We asked Lancs students how they felt about online learning
‘It’s mainly watching people glitching’
We are now two weeks into this new term of university and online teaching is something everyone has had to adjust to. For some, this change will be welcomed, being able to avoid that nine am trek to the lecture theatre is always a blessing. However, for many people, this change will not be so easy. Whether that be because of the specific nature of your course, or because the wifi in your house doesn’t want to cooperate with Teams. We spoke to students what they think about online learning here at Lancaster.
“I barely have time to do everything”
When it comes to lectures, I think we can all agree the sooner it’s over the better, however, a second-year psychology student stated that “some of the lecturers take three or four hours to watch” despite taking only an hour in person. This student talked about how she was struggling to have enough time to fit this in alongside having multiple readings to do in one week, “combined with the extended lectures I barely have time to do everything”.
This student also noted that the only teaching that is done in person is a statistics seminar. However, this student told us that “this is a waste of time since it could have been done online” and a “more useful” part of the course could’ve been in-person instead.
“[the university] assumes everyone has good wifi”
When it comes to online learning, having good wifi has become more important than ever. But for many students, this is creating an issue that has been interfering with their learning. One student said that “[the university] assumes that everyone has good wifi” which we have discovered is not the case. When an online seminar is reduced to “mainly watching people glitching” it is very hard to get any use out of what would once have been a chance to brush up on your learning.
This not only affects the quality of teaching but can increase how much time things take. One student told us “whenever I’m trying to watch a lecture I have to pause it constantly… So everything just takes so much longer.” This could become a long-term issue for many, especially since each student is only allowed 15 hours in the library a week.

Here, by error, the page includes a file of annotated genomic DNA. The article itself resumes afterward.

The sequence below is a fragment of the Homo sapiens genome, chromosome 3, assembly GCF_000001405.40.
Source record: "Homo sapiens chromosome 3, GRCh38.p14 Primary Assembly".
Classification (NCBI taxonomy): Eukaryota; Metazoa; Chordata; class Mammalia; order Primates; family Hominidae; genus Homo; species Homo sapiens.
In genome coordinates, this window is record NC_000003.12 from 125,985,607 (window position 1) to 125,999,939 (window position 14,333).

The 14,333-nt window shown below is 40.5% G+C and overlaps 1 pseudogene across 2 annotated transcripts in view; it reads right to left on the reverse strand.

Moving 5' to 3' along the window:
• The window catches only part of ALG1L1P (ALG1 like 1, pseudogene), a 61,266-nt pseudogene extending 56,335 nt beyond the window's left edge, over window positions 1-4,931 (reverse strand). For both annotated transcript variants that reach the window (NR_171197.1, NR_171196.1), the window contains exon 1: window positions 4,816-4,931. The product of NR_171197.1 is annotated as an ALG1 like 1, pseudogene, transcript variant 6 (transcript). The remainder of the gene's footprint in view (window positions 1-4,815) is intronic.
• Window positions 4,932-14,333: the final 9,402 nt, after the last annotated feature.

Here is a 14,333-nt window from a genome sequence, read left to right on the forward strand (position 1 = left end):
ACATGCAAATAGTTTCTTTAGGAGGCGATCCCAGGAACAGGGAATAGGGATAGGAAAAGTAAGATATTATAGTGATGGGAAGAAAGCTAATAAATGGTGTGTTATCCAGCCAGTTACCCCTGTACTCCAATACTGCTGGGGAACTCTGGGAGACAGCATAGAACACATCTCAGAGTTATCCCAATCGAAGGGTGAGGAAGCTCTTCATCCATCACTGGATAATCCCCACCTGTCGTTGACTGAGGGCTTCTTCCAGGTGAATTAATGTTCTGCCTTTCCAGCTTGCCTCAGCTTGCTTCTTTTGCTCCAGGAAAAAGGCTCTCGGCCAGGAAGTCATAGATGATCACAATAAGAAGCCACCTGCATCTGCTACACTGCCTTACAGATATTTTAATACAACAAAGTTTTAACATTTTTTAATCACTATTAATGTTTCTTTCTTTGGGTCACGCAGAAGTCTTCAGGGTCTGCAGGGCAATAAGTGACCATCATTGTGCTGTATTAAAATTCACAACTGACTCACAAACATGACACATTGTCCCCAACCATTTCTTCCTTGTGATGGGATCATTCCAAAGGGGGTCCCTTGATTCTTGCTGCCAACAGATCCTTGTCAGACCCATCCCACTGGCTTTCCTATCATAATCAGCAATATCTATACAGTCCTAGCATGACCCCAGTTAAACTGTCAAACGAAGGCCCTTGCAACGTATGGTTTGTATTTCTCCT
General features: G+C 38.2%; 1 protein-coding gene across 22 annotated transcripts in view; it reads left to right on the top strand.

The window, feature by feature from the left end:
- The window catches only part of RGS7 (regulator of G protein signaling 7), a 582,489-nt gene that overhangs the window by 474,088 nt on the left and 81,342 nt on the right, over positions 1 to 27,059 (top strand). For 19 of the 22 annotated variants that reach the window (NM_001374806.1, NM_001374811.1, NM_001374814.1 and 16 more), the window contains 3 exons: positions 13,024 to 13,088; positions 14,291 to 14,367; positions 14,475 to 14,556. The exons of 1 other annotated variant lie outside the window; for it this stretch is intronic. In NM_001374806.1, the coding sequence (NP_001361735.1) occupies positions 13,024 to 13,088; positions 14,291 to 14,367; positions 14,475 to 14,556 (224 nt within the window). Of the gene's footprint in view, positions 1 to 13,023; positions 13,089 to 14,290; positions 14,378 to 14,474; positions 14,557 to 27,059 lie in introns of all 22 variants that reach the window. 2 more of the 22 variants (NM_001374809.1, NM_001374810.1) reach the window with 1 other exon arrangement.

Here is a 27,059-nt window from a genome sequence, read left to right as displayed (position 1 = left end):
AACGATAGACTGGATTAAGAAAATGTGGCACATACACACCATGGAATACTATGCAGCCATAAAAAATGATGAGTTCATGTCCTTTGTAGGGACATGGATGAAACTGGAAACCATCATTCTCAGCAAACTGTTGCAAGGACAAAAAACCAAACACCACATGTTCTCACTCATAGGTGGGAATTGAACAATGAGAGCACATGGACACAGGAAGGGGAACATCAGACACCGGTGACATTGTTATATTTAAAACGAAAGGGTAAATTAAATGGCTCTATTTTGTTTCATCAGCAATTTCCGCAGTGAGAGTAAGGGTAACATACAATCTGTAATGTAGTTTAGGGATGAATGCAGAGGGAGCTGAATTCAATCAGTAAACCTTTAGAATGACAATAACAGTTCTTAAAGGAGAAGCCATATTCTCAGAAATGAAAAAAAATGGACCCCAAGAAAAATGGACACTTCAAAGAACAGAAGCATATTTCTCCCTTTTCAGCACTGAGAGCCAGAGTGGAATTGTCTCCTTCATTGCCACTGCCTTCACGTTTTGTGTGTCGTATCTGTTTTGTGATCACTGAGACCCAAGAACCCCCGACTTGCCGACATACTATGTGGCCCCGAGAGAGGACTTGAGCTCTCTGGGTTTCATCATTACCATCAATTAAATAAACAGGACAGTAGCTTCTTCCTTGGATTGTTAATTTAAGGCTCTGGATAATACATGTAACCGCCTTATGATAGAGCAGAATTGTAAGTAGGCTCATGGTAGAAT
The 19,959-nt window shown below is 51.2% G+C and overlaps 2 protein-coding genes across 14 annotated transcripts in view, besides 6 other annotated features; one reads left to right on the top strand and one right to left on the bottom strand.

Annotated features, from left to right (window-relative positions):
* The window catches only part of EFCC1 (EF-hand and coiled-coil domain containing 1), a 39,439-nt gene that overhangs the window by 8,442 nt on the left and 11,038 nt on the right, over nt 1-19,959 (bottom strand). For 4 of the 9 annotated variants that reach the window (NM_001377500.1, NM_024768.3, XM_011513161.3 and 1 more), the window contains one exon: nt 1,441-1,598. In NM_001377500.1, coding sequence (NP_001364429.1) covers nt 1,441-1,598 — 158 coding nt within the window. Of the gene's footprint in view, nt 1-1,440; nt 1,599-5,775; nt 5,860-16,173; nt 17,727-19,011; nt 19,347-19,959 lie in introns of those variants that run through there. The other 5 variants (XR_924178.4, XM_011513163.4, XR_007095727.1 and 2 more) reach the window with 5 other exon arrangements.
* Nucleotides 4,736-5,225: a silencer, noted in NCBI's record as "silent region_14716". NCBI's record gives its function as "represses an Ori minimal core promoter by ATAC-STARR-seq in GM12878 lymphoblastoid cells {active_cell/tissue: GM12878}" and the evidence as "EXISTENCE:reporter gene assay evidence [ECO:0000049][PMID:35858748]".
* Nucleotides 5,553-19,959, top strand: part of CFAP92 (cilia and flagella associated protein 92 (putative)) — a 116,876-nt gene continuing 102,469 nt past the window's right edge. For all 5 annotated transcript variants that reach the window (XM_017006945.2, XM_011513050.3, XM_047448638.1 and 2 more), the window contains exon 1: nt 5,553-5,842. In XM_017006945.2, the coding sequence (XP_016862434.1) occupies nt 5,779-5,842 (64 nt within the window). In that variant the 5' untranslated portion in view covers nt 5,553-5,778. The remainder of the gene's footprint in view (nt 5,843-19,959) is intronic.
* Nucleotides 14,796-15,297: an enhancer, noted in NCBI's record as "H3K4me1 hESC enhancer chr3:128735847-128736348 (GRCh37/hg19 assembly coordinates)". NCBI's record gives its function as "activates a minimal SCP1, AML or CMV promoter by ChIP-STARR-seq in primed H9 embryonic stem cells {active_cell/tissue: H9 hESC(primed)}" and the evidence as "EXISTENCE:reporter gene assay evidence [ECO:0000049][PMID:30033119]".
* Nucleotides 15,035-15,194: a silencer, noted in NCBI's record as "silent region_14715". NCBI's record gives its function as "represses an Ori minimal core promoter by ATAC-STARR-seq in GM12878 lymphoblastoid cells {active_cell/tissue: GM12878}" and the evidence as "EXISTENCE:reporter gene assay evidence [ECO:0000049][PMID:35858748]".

“Art is a visual practice”
If you are doing a practical subject, online teaching is going to pose some serious issues in terms of what type of education you are receiving. A first-year fine art student explained that “in-person tutorials, classes and teachings are really important as art is a visual practice”.
Although this student doesn’t fail to notice that “the lecturers are doing their best to deliver the best course possible” not being in person does have a big effect on what is and isn’t possible since “you can only work with certain media… That’s if we have the media with us in our rooms.”
“You can’t portray your ideas over Teams”
A second-year design student stated that lectures and seminars were less of an issue and the main problem arises when doing group tasks. Group activities are especially difficult “because you can’t portray your ideas over Teams.” Although the number of group tasks in this course has been reduced, this creates further problems. This student stated that “solo projects limit the opportunity for feedback” which results in students having a “lack of direction.”
When questioned about whether this student struggles with having the right equipment or software for their work, they stated that “they have provided us with all the software we need.”
“A dream come true for me”
Although there are many negatives about online learning, a second-year English Literature and Language student only had good things to say concerning online lectures, stating: “You can just rewind the lecture instead of leaving sentences halfway through because you forgot what the lecturer said.” This means you no longer have “half taken notes.”
All in all, it seems online learning has been a struggle for most people, with a lack of wifi being the main issue. Let’s hope the university will get back to normality as soon as possible.